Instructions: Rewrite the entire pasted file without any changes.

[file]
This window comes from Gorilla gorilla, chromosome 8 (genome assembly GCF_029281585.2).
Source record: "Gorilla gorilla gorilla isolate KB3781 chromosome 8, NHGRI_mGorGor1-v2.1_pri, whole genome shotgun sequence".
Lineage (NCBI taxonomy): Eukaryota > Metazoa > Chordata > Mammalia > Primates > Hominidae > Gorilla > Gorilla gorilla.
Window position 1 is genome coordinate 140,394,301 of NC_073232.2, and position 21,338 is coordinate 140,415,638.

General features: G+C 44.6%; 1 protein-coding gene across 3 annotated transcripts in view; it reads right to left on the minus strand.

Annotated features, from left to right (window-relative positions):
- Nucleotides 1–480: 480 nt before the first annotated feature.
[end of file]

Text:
This window comes from Gorilla gorilla, chromosome 8 (genome assembly GCF_029281585.2).
Source record: "Gorilla gorilla gorilla isolate KB3781 chromosome 8, NHGRI_mGorGor1-v2.1_pri, whole genome shotgun sequence".
Lineage (NCBI taxonomy): Eukaryota > Metazoa > Chordata > Mammalia > Primates > Hominidae > Gorilla > Gorilla gorilla.
Window position 1 is genome coordinate 140,394,301 of NC_073232.2, and position 21,338 is coordinate 140,415,638.

General features: G+C 44.6%; 1 protein-coding gene across 3 annotated transcripts in view; it reads right to left on the minus strand.

Annotated features, from left to right (window-relative positions):
- Nucleotides 1–480: 480 nt before the first annotated feature.